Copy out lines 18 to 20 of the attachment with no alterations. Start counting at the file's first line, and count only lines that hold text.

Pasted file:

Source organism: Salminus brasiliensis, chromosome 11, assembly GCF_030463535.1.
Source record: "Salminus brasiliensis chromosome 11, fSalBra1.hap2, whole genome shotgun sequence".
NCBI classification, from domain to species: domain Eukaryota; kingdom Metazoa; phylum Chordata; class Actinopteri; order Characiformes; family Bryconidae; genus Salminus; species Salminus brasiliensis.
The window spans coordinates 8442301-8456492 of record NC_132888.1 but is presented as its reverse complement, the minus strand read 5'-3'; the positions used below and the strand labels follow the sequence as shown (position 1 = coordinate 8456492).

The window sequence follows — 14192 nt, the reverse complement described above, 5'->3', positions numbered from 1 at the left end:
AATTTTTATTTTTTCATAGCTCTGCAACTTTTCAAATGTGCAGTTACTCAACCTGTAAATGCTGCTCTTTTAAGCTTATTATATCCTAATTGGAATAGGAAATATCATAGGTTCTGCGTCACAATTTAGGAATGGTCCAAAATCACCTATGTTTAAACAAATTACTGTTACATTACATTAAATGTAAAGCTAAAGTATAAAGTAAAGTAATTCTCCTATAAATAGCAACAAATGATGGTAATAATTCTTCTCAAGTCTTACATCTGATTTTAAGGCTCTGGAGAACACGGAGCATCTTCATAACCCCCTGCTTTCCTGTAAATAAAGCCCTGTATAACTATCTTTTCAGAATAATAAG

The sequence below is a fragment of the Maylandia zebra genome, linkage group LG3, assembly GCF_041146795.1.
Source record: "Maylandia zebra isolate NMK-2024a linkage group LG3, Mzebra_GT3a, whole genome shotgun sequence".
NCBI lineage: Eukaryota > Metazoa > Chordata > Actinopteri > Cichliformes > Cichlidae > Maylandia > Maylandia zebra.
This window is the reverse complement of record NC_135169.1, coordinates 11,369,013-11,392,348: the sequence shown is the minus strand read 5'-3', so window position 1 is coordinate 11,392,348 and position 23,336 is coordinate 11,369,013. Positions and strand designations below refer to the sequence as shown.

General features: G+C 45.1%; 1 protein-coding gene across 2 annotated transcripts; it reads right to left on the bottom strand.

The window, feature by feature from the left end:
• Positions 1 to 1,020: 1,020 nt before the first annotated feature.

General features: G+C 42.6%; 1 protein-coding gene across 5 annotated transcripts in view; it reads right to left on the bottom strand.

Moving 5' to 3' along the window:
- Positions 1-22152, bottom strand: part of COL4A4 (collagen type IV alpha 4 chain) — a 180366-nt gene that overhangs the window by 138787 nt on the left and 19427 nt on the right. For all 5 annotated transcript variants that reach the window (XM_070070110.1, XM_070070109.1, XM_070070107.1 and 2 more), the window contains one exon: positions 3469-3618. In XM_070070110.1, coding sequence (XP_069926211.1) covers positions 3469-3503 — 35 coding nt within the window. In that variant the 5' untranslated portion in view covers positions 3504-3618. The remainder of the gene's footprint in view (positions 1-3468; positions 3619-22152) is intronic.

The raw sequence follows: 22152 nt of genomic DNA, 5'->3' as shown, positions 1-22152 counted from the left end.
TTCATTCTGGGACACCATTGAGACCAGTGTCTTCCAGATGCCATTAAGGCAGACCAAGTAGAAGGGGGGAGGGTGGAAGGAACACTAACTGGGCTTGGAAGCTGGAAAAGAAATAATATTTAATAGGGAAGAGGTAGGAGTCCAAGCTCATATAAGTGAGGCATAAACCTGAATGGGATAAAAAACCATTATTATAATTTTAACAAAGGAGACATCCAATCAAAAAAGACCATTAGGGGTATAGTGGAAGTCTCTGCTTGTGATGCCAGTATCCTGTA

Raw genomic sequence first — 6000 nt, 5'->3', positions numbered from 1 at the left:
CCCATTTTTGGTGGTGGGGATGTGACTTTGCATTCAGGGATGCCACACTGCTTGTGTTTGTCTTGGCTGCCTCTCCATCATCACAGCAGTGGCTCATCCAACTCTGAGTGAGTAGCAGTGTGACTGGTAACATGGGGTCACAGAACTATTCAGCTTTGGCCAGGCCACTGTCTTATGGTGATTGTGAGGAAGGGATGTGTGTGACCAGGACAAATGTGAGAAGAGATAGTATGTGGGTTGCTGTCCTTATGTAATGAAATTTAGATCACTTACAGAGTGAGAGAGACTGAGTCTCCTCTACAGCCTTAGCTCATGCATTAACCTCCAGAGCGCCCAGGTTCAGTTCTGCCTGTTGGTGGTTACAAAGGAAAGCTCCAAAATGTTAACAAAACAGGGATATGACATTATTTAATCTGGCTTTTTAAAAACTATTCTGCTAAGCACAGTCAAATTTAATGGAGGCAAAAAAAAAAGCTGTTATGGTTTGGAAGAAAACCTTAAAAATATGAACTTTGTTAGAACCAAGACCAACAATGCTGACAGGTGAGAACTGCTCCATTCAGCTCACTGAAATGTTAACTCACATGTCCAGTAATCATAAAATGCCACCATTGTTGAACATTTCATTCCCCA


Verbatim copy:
TTCATTCTGGGACACCATTGAGACCAGTGTCTTCCAGATGCCATTAAGGCAGACCAAGTAGAAGGGGGGAGGGTGGAAGGAACACTAACTGGGCTTGGAAGCTGGAAAAGAAATAATATTTAATAGGGAAGAGGTAGGAGTCCAAGCTCATATAAGTGAGGCATAAACCTGAATGGGATAAAAAACCATTATTATAATTTTAACAAAGGAGACATCCAATCAAAAAAGACCATTAGGGGTATAGTGGAAGTCTCTGCTTGTGATGCCAGTATCCTGTA

Raw genomic sequence first — 6000 nt, 5'->3', positions numbered from 1 at the left:
CCCATTTTTGGTGGTGGGGATGTGACTTTGCATTCAGGGATGCCACACTGCTTGTGTTTGTCTTGGCTGCCTCTCCATCATCACAGCAGTGGCTCATCCAACTCTGAGTGAGTAGCAGTGTGACTGGTAACATGGGGTCACAGAACTATTCAGCTTTGGCCAGGCCACTGTCTTATGGTGATTGTGAGGAAGGGATGTGTGTGACCAGGACAAATGTGAGAAGAGATAGTATGTGGGTTGCTGTCCTTATGTAATGAAATTTAGATCACTTACAGAGTGAGAGAGACTGAGTCTCCTCTACAGCCTTAGCTCATGCATTAACCTCCAGAGCGCCCAGGTTCAGTTCTGCCTGTTGGTGGTTACAAAGGAAAGCTCCAAAATGTTAACAAAACAGGGATATGACATTATTTAATCTGGCTTTTTAAAAACTATTCTGCTAAGCACAGTCAAATTTAATGGAGGCAAAAAAAAAAGCTGTTATGGTTTGGAAGAAAACCTTAAAAATATGAACTTTGTTAGAACCAAGACCAACAATGCTGACAGGTGAGAACTGCTCCATTCAGCTCACTGAAATGTTAACTCACATGTCCAGTAATCATAAAATGCCACCATTGTTGAACATTTCATTCCCCA